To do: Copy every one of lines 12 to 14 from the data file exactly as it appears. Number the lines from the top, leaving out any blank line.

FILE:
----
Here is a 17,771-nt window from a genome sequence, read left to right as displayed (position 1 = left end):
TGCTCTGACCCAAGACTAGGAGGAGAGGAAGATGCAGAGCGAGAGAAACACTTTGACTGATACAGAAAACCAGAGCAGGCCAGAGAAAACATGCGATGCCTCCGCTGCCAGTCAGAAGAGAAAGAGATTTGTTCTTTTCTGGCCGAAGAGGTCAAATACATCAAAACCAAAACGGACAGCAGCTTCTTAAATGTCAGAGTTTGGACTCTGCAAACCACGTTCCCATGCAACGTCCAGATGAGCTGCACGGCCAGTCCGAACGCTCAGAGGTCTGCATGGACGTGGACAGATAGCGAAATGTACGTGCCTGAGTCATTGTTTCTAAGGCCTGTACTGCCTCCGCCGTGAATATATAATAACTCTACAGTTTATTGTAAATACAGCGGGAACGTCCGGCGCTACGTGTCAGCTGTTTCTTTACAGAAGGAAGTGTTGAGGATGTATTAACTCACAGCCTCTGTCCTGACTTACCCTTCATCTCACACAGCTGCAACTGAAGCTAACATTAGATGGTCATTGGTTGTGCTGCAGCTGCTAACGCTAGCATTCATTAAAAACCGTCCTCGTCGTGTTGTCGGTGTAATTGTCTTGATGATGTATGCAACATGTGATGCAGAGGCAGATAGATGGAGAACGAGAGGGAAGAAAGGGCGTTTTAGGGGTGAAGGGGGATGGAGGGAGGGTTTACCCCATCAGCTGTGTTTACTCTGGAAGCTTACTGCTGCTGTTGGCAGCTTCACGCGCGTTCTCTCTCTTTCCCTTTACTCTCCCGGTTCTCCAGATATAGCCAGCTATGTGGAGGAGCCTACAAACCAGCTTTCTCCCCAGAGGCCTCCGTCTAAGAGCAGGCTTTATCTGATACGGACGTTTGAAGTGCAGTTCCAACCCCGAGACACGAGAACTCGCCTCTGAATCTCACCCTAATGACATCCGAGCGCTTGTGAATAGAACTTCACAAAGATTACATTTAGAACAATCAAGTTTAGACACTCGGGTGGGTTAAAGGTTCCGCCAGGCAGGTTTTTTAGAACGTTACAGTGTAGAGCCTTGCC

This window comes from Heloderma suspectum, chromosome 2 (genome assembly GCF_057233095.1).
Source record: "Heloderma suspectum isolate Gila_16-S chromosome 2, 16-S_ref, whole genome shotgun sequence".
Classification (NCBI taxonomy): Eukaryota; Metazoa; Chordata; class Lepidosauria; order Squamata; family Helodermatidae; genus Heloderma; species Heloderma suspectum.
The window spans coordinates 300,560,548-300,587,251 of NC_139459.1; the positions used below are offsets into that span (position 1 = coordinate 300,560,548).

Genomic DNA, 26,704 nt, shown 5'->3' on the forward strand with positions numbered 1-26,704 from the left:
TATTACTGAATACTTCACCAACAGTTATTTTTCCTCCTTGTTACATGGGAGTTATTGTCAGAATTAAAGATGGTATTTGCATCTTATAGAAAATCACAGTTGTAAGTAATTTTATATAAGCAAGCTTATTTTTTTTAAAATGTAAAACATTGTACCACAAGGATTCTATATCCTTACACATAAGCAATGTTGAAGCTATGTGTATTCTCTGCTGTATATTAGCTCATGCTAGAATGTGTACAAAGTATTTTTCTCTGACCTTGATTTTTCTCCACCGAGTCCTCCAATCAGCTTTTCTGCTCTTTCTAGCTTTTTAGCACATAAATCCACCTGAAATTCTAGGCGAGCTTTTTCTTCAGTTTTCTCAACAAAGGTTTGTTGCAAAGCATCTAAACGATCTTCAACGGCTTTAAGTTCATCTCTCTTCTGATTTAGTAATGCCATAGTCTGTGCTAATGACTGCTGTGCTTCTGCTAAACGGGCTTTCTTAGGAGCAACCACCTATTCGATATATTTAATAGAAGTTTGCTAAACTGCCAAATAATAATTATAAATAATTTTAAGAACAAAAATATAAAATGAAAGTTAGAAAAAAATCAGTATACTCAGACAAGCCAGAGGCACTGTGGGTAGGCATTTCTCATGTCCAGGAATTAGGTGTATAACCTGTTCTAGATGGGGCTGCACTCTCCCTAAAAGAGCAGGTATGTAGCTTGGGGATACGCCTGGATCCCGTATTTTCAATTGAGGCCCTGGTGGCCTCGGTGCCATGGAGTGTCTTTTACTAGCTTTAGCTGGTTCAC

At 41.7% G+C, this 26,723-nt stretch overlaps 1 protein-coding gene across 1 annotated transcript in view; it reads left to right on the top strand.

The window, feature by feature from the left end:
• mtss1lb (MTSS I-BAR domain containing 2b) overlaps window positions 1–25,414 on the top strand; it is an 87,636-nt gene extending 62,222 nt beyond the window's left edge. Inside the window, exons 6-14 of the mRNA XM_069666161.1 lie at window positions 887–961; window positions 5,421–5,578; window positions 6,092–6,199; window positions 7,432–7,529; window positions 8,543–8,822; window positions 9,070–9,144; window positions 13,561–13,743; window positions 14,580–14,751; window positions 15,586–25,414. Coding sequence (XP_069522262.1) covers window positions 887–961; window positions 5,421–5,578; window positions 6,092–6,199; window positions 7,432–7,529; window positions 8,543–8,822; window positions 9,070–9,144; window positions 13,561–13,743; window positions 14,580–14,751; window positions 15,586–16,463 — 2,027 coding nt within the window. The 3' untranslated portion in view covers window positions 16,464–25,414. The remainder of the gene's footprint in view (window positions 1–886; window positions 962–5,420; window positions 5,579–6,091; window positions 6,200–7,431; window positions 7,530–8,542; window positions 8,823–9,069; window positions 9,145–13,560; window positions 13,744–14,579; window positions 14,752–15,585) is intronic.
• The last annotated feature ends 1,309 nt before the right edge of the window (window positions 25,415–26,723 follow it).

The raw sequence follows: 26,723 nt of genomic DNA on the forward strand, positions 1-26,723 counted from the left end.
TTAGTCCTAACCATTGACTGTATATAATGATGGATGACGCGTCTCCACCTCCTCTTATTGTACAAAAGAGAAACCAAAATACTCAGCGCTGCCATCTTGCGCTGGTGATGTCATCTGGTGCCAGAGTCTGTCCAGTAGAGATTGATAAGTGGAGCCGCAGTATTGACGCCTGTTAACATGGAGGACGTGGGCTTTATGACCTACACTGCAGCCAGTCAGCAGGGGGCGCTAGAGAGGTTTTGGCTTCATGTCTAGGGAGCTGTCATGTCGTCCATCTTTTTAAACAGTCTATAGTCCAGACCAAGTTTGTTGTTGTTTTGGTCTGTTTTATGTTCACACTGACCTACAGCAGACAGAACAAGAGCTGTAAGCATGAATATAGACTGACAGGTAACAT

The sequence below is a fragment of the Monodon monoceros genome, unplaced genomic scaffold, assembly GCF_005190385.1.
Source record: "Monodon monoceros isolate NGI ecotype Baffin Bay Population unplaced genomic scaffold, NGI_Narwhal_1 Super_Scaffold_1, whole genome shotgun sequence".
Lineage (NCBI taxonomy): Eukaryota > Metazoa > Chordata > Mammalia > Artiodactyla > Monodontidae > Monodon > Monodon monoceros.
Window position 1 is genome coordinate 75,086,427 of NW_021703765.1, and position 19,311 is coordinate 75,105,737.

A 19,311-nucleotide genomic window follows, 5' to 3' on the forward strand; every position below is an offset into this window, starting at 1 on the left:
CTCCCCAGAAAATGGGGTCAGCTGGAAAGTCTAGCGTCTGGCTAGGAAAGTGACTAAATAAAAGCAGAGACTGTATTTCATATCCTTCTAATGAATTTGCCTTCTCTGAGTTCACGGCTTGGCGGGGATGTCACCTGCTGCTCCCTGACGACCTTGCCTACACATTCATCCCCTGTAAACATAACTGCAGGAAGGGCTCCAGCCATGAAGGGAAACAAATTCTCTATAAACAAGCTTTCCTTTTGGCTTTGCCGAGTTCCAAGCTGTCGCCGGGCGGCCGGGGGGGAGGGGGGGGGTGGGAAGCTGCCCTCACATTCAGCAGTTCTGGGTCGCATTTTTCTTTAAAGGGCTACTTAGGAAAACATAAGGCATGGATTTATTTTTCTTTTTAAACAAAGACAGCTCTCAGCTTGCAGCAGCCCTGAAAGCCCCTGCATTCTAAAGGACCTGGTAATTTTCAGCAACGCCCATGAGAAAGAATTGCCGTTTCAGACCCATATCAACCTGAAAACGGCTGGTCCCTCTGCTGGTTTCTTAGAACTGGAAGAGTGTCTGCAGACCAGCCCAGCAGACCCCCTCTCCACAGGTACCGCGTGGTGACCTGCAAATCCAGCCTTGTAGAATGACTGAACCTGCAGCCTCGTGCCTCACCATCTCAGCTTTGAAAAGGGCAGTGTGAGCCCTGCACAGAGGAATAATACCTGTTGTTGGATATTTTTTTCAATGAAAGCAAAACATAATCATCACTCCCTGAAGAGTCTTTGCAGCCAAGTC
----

• The last annotated feature ends 1,309 nt before the right edge of the window (window positions 25,415–26,723 follow it).

The raw sequence follows: 26,723 nt of genomic DNA on the forward strand, positions 1-26,723 counted from the left end.
TTAGTCCTAACCATTGACTGTATATAATGATGGATGACGCGTCTCCACCTCCTCTTATTGTACAAAAGAGAAACCAAAATACTCAGCGCTGCCATCTTGCGCTGGTGATGTCATCTGGTGCCAGAGTCTGTCCAGTAGAGATTGATAAGTGGAGCCGCAGTATTGACGCCTGTTAACATGGAGGACGTGGGCTTTATGACCTACACTGCAGCCAGTCAGCAGGGGGCGCTAGAGAGGTTTTGGCTTCATGTCTAGGGAGCTGTCATGTCGTCCATCTTTTTAAACAGTCTATAGTCCAGACCAAGTTTGTTGTTGTTTTGGTCTGTTTTATGTTCACACTGACCTACAGCAGACAGAACAAGAGCTGTAAGCATGAATATAGACTGACAGGTAACAT